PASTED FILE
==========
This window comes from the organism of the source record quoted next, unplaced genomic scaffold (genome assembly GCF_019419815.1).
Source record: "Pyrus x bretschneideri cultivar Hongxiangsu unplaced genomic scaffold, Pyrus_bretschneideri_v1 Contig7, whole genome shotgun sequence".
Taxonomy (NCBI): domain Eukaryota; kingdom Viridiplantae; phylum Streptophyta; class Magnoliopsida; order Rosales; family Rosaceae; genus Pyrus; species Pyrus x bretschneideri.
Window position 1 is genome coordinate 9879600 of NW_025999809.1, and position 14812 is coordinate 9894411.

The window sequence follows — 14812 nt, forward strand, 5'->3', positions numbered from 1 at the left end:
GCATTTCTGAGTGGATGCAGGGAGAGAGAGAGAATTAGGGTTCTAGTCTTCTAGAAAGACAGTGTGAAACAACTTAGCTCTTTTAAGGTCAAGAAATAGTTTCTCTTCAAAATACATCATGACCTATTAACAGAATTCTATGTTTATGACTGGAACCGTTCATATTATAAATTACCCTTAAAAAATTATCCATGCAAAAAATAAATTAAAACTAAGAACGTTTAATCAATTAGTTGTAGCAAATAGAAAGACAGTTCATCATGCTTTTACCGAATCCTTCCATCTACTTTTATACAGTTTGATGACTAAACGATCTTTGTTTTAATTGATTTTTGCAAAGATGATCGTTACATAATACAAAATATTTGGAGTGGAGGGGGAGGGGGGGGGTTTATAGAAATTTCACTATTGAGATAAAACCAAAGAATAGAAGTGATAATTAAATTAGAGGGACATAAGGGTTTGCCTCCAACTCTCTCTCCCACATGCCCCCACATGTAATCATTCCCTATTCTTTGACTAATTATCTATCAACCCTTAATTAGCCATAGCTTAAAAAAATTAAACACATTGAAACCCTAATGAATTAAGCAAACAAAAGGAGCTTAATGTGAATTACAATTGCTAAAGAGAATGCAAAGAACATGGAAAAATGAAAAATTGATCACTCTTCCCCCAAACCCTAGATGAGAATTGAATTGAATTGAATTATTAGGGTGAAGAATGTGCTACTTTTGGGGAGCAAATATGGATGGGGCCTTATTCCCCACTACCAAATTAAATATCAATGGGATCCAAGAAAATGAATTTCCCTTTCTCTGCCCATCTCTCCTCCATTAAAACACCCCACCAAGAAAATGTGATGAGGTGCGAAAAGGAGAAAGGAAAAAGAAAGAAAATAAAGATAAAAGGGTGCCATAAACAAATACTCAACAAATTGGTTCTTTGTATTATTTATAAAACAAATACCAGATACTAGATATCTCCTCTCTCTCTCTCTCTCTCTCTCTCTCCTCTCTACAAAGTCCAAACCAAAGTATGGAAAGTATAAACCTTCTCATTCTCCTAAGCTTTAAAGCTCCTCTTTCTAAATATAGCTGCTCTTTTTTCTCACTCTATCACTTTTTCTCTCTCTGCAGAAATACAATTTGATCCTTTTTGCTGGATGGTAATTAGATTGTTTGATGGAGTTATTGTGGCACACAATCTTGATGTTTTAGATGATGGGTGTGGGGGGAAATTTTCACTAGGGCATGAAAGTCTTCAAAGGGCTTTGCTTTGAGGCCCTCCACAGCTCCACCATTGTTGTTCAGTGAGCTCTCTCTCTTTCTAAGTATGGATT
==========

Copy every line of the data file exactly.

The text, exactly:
This window comes from the organism of the source record quoted next, unplaced genomic scaffold (genome assembly GCF_019419815.1).
Source record: "Pyrus x bretschneideri cultivar Hongxiangsu unplaced genomic scaffold, Pyrus_bretschneideri_v1 Contig7, whole genome shotgun sequence".
Taxonomy (NCBI): domain Eukaryota; kingdom Viridiplantae; phylum Streptophyta; class Magnoliopsida; order Rosales; family Rosaceae; genus Pyrus; species Pyrus x bretschneideri.
Window position 1 is genome coordinate 9879600 of NW_025999809.1, and position 14812 is coordinate 9894411.

The window sequence follows — 14812 nt, forward strand, 5'->3', positions numbered from 1 at the left end:
GCATTTCTGAGTGGATGCAGGGAGAGAGAGAGAATTAGGGTTCTAGTCTTCTAGAAAGACAGTGTGAAACAACTTAGCTCTTTTAAGGTCAAGAAATAGTTTCTCTTCAAAATACATCATGACCTATTAACAGAATTCTATGTTTATGACTGGAACCGTTCATATTATAAATTACCCTTAAAAAATTATCCATGCAAAAAATAAATTAAAACTAAGAACGTTTAATCAATTAGTTGTAGCAAATAGAAAGACAGTTCATCATGCTTTTACCGAATCCTTCCATCTACTTTTATACAGTTTGATGACTAAACGATCTTTGTTTTAATTGATTTTTGCAAAGATGATCGTTACATAATACAAAATATTTGGAGTGGAGGGGGAGGGGGGGGGTTTATAGAAATTTCACTATTGAGATAAAACCAAAGAATAGAAGTGATAATTAAATTAGAGGGACATAAGGGTTTGCCTCCAACTCTCTCTCCCACATGCCCCCACATGTAATCATTCCCTATTCTTTGACTAATTATCTATCAACCCTTAATTAGCCATAGCTTAAAAAAATTAAACACATTGAAACCCTAATGAATTAAGCAAACAAAAGGAGCTTAATGTGAATTACAATTGCTAAAGAGAATGCAAAGAACATGGAAAAATGAAAAATTGATCACTCTTCCCCCAAACCCTAGATGAGAATTGAATTGAATTGAATTATTAGGGTGAAGAATGTGCTACTTTTGGGGAGCAAATATGGATGGGGCCTTATTCCCCACTACCAAATTAAATATCAATGGGATCCAAGAAAATGAATTTCCCTTTCTCTGCCCATCTCTCCTCCATTAAAACACCCCACCAAGAAAATGTGATGAGGTGCGAAAAGGAGAAAGGAAAAAGAAAGAAAATAAAGATAAAAGGGTGCCATAAACAAATACTCAACAAATTGGTTCTTTGTATTATTTATAAAACAAATACCAGATACTAGATATCTCCTCTCTCTCTCTCTCTCTCTCTCTCTCCTCTCTACAAAGTCCAAACCAAAGTATGGAAAGTATAAACCTTCTCATTCTCCTAAGCTTTAAAGCTCCTCTTTCTAAATATAGCTGCTCTTTTTTCTCACTCTATCACTTTTTCTCTCTCTGCAGAAATACAATTTGATCCTTTTTGCTGGATGGTAATTAGATTGTTTGATGGAGTTATTGTGGCACACAATCTTGATGTTTTAGATGATGGGTGTGGGGGGAAATTTTCACTAGGGCATGAAAGTCTTCAAAGGGCTTTGCTTTGAGGCCCTCCACAGCTCCACCATTGTTGTTCAGTGAGCTCTCTCTCTTTCTAAGTATGGATT